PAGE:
Offeror Provides Only First Pages of Teaming Agreements, Gets “Marginal” Score

An offeror provided a procuring agency with only the first pages of its teaming agreements with proposed subcontractors–and received a “Marginal” score on the small business participation factor as a result.

In a recent decision, the Court of Federal Claims held that the agency reasonably downgraded the offeror for failing to provide its entire teaming agreements, saying that the agency correctly determined that it was unable to determine what work would be performed by the subcontractors.

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COFC Dismisses Claim for Failure to State Dollar Amount, Despite Claimant’s Attempt to Camouflage Claim

A government contractor must include certain details in a certified claim, including a sum certain, signature, and a request for a final decision. With regards to the “sum certain,” a contractor cannot avoid this requirement by attempting to portray its claim as one not for monetary relief, when the contractor is really just asking for money.

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COFC: False Information in SDVOSB Application Proper Grounds for VA Removal

While most of the rules for SDVOSB eligibility now reside with the SBA, the VA is still responsible for verification of entities for inclusion into its database of verified SDVOSBs and VOSBs. A recent Court of Federal Claims case describes what sort of conduct might get a business removed from the VA’s database–even if that conduct doesn’t run afoul of the SBA’s SDVOSB rule.

While the conduct in this case is somewhat egregious, it is a good reminder that VA has the power to thoroughly investigate the eligibility of an SDVOSB and can revoke the verified status based on inaccurate statements in an application.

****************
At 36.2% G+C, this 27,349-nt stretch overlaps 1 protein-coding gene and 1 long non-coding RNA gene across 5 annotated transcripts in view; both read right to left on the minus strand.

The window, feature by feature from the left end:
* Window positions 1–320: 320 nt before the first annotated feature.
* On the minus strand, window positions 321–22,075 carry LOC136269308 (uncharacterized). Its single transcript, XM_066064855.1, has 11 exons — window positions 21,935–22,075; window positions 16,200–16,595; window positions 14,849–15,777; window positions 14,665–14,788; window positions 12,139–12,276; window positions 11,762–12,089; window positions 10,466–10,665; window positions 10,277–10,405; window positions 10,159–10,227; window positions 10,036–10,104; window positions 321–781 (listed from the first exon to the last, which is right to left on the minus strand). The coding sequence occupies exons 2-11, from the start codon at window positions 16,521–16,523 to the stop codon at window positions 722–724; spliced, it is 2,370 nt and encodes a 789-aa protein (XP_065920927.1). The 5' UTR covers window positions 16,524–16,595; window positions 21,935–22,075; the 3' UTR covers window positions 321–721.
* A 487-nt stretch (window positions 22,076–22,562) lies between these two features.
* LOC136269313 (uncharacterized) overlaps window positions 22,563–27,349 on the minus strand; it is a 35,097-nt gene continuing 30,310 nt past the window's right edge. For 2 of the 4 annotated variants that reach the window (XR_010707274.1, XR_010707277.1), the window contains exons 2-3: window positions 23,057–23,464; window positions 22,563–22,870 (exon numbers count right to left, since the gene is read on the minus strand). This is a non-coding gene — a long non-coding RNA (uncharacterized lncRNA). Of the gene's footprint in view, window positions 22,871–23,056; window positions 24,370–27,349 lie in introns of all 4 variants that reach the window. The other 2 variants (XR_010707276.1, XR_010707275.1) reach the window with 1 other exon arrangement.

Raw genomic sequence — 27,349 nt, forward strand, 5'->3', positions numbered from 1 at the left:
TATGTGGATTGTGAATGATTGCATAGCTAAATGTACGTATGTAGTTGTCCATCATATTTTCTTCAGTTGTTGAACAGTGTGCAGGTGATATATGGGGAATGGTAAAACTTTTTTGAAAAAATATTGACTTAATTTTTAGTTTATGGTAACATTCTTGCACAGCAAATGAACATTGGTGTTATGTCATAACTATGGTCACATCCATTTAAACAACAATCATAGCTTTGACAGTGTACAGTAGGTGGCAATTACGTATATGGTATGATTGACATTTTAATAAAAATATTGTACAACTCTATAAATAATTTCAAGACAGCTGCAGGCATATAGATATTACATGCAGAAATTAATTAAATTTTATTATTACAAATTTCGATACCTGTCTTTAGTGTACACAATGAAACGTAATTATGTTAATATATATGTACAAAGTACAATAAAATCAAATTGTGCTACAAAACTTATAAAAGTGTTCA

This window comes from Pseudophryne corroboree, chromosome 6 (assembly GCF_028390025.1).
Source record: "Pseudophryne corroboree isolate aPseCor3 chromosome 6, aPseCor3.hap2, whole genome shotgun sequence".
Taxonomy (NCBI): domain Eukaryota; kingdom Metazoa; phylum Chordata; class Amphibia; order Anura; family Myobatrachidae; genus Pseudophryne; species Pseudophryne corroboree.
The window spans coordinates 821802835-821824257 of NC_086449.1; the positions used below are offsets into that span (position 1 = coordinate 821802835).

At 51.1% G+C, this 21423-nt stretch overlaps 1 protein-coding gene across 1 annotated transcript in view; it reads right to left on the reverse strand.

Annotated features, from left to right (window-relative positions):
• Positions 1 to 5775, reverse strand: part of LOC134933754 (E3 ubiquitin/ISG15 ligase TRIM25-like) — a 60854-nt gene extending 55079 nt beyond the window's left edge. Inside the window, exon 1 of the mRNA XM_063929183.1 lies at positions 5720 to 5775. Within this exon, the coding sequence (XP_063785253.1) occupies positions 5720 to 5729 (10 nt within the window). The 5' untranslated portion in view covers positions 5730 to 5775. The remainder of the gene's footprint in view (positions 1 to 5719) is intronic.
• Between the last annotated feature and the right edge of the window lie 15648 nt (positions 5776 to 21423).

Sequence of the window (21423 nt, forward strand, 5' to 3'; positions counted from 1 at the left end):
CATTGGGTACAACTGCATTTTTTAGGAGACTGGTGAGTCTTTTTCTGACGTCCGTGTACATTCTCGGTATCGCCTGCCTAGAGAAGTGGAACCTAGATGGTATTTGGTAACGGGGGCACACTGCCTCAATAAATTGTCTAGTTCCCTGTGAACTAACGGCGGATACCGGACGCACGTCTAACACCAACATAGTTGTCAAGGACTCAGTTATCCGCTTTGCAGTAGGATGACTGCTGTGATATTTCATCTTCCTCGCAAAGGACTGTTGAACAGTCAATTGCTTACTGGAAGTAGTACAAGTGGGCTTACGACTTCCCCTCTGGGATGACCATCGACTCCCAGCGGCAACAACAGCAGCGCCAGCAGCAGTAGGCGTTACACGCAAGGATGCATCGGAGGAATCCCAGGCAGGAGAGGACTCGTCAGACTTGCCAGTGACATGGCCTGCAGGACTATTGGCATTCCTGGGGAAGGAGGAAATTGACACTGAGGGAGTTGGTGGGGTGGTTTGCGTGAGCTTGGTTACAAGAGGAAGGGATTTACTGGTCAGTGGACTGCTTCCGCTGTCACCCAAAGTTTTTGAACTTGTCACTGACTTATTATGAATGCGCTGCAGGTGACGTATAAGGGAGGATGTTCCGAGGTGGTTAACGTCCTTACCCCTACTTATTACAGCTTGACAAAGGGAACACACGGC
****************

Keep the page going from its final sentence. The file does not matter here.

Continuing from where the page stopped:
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COFC: Agency Cannot Ignore Changed Solicitation Requirements after 4-Year Bid Protest Saga

A recent court case details the aftermath of a bid protest battle lasting over four years. During that period, the agency’s requirements had changed, and the court held that the agency was required to amend its solicitation as a result.

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Supreme Court Could Limit Agency Power

Monday, the U.S. Supreme Court decided to hear a case that could have far reaching implications in agency law—including for government contractors. The Court granted certiorari to a case that could greatly diminish the amount of deference given to agencies interpreting their own regulations. 

For contractors, a Supreme Court decision to curtail agency deference could lead to increased success rates in bid protests and other disputes.  

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I Fought the Law, and the Law Won? Standing Issues Prevent Claim of Agency’s Rulebreaking

As we discussed in July 2017, Timberline Helicopters, Inc. has been involved in ongoing litigation regarding the Department of the Interior, Bureau of Land Management’s (a.k.a. “BLM”) procurement of helicopter flight services to aid in fire-fighting and fire-suppression missions, services essential now more than ever.

Most recently, in Timberline Helicopters, Inc. v. United States, No. 18-1474C (Fed. Cl. Nov. 14, 2018), the Court of Federal Claims held that Timberline no longer had standing to bring its claims.

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Court of Federal Claims Rejects Unsupported Decision to Cancel Solicitation

An agency ordinarily enjoys very broad discretion in its procurement-related decisions. This includes whether an agency will award a contract or, instead, cancel a procurement.

Broad as this discretion is, however, an agency does not have carte blanche to cancel a procurement on a whim. As a recent Court of Federal Claims decision shows, an agency must support its decision with sufficient information, lest the cancellation decision itself be successfully protested.

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